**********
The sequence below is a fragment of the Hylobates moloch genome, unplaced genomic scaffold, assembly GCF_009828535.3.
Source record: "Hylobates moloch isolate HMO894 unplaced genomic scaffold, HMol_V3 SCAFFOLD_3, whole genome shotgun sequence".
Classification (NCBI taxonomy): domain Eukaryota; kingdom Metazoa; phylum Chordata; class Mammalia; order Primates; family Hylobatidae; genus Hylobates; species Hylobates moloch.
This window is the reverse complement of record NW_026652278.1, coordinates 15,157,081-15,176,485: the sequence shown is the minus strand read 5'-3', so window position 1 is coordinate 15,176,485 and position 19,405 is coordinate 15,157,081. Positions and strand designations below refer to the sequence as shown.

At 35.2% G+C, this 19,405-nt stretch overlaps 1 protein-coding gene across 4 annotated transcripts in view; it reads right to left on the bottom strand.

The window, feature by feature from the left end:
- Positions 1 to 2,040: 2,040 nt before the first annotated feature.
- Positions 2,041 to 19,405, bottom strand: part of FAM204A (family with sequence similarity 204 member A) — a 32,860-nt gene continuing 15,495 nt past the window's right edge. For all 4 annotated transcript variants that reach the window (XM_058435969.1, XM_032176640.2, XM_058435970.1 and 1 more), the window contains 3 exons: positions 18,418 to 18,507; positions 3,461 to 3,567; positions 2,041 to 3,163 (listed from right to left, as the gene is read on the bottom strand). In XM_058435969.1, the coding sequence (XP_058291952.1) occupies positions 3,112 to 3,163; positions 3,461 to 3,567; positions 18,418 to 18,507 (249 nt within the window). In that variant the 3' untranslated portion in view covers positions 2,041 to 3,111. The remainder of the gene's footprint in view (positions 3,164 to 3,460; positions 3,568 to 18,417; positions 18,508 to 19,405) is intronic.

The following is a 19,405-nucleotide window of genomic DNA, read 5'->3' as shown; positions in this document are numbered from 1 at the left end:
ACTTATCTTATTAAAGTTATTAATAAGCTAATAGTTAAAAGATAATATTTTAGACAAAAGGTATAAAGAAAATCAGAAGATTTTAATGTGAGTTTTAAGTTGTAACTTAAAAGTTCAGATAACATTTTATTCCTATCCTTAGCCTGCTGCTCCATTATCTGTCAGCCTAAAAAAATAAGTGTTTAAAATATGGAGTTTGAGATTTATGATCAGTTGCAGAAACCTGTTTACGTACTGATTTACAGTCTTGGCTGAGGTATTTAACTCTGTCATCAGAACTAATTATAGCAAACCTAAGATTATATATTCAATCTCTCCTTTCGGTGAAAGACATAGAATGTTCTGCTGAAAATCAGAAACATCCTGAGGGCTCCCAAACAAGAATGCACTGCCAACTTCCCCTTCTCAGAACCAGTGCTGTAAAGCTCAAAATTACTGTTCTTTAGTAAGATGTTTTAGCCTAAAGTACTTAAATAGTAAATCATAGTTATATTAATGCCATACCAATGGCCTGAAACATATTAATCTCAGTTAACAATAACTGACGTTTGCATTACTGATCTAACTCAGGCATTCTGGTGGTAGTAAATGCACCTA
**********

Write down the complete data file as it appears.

The sequence below is a fragment of the Hylobates moloch genome, unplaced genomic scaffold, assembly GCF_009828535.3.
Source record: "Hylobates moloch isolate HMO894 unplaced genomic scaffold, HMol_V3 SCAFFOLD_3, whole genome shotgun sequence".
Classification (NCBI taxonomy): domain Eukaryota; kingdom Metazoa; phylum Chordata; class Mammalia; order Primates; family Hylobatidae; genus Hylobates; species Hylobates moloch.
This window is the reverse complement of record NW_026652278.1, coordinates 15,157,081-15,176,485: the sequence shown is the minus strand read 5'-3', so window position 1 is coordinate 15,176,485 and position 19,405 is coordinate 15,157,081. Positions and strand designations below refer to the sequence as shown.

At 35.2% G+C, this 19,405-nt stretch overlaps 1 protein-coding gene across 4 annotated transcripts in view; it reads right to left on the bottom strand.

The window, feature by feature from the left end:
- Positions 1 to 2,040: 2,040 nt before the first annotated feature.
- Positions 2,041 to 19,405, bottom strand: part of FAM204A (family with sequence similarity 204 member A) — a 32,860-nt gene continuing 15,495 nt past the window's right edge. For all 4 annotated transcript variants that reach the window (XM_058435969.1, XM_032176640.2, XM_058435970.1 and 1 more), the window contains 3 exons: positions 18,418 to 18,507; positions 3,461 to 3,567; positions 2,041 to 3,163 (listed from right to left, as the gene is read on the bottom strand). In XM_058435969.1, the coding sequence (XP_058291952.1) occupies positions 3,112 to 3,163; positions 3,461 to 3,567; positions 18,418 to 18,507 (249 nt within the window). In that variant the 3' untranslated portion in view covers positions 2,041 to 3,111. The remainder of the gene's footprint in view (positions 3,164 to 3,460; positions 3,568 to 18,417; positions 18,508 to 19,405) is intronic.

The following is a 19,405-nucleotide window of genomic DNA, read 5'->3' as shown; positions in this document are numbered from 1 at the left end:
ACTTATCTTATTAAAGTTATTAATAAGCTAATAGTTAAAAGATAATATTTTAGACAAAAGGTATAAAGAAAATCAGAAGATTTTAATGTGAGTTTTAAGTTGTAACTTAAAAGTTCAGATAACATTTTATTCCTATCCTTAGCCTGCTGCTCCATTATCTGTCAGCCTAAAAAAATAAGTGTTTAAAATATGGAGTTTGAGATTTATGATCAGTTGCAGAAACCTGTTTACGTACTGATTTACAGTCTTGGCTGAGGTATTTAACTCTGTCATCAGAACTAATTATAGCAAACCTAAGATTATATATTCAATCTCTCCTTTCGGTGAAAGACATAGAATGTTCTGCTGAAAATCAGAAACATCCTGAGGGCTCCCAAACAAGAATGCACTGCCAACTTCCCCTTCTCAGAACCAGTGCTGTAAAGCTCAAAATTACTGTTCTTTAGTAAGATGTTTTAGCCTAAAGTACTTAAATAGTAAATCATAGTTATATTAATGCCATACCAATGGCCTGAAACATATTAATCTCAGTTAACAATAACTGACGTTTGCATTACTGATCTAACTCAGGCATTCTGGTGGTAGTAAATGCACCTA